“It gives us some good
data to work with, for sure,”
said Perrydale Superinten-
dent Eric Milburn of the first
set of results.
Perrydale appears to have
fallen victim to what Mil-
burn hopes would be a first-
year glitch. The state appar-
ently lost school’s fifth-grade
math test data.
“I know for a fact that we
did (take the test), but it’s
not there,” Milburn said.
“They can’t find any data
The issue had Perrydale
miss the state’s testing partic-
ipation target of 95 percent.
With the missing scores it is
at 84.4 percent.
In spite of that snafu, Mil-
burn said he was pleased
with the scores.
“In comparison with the
High School 11th-grade results 2014-15*
said the district staff will be
taking a deeper look at the
data to help those students.
“It’s a concern that we
know that and we haven’t
been about to close that
gap,” Martinelli said.
With its smaller class
sizes, Falls City’s assessment
scores are often volatile. This
year was no exception.
Last year’s juniors scored
close to the state average in
language arts, though all
other grades in both math
and language arts fell short.
Su p e r i n t e n d e n t Ja c k
Thompson said compar-
isons to last year are diffi-
cult, but that doesn’t mean
he’s pleased with the results.
“Not even close,” he said.
He said the district has in
the last two years adopted
new Common Core-based
curriculum and that should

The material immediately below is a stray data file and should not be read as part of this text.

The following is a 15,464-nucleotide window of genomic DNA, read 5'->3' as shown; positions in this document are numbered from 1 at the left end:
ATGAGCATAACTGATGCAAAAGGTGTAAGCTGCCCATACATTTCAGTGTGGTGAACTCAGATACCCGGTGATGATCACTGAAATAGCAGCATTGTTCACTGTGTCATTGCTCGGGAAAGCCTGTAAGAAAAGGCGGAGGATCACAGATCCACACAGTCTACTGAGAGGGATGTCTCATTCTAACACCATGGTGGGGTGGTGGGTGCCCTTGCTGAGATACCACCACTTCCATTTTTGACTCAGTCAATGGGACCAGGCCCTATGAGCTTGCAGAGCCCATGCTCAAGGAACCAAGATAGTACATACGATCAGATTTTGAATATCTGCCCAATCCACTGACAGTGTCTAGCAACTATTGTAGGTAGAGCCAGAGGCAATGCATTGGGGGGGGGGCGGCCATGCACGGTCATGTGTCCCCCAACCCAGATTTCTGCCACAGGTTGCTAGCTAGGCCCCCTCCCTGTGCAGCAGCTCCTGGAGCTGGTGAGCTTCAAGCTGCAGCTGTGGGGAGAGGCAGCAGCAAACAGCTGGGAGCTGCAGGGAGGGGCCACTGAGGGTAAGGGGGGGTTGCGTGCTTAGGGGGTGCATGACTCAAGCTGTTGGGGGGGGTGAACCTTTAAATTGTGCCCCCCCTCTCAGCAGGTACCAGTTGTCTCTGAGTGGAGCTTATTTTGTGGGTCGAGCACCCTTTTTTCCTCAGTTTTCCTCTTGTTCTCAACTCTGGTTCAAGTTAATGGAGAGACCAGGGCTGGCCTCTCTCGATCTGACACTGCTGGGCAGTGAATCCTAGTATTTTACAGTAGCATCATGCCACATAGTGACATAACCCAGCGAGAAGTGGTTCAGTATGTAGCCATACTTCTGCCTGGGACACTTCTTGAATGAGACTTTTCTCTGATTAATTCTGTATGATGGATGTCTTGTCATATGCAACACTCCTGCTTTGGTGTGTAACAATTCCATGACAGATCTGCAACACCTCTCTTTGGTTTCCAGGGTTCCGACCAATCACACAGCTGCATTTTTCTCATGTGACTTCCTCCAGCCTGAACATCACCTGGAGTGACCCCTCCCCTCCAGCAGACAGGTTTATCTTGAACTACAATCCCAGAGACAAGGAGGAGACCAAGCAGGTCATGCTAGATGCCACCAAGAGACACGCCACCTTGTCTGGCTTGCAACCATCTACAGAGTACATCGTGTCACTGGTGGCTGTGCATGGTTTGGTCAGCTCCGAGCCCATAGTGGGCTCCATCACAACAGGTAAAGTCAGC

help in future years.
Thompson said he’s hop-
ing the new test will provide
similar details about how
students performed on cer-
tain parts as Oregon’s former
assessment, OAKS. He said
that information was used to
tutor students.
“That was (valuable) in-
formation,” he said. ““Ulti-
mately, it (the test) needs to
be something that we can
use in the classroom.”
For more information or
to look at the results:
Mon-Fri 9-5:30
Sat 9-1
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Polk County Flea Market. 9 am to 3 pm. Polk
County Fairgrounds, 520 S Pacific Hwy W. Rickreall.
Polk County's oldest and largest market with 183
tables selling antiques, collectibles, tools, etc.
Admission $1. For more info contact Deb Thomas 503-428-8224.
Monmouth Independence Chamber of Commerce presents the FALL SERIES PEP Talks.
Beginning with How to Increase Your Business Faster & Easier by David Harrison.
Workshops are held 1 pm to 2 pm at Henry Hill Community Center. 750 S. 5th St.
Independence. Light refreshments included in cost. $10 MI Chamber members and
$15 for non members. Reserve your spot online at www.micc-or.org or by calling the
chamber before noon on October 5th, 503-838-4268.
Brunk House Apple Festival. 10 am to 3 pm. Make and buy your own fresh-squeezed
cider, tour a pioneer farmhouse and gardens, visit the machine sheds, and stay for
delicious apple desserts for sale in the homey Brunk House kitchen. Free admission.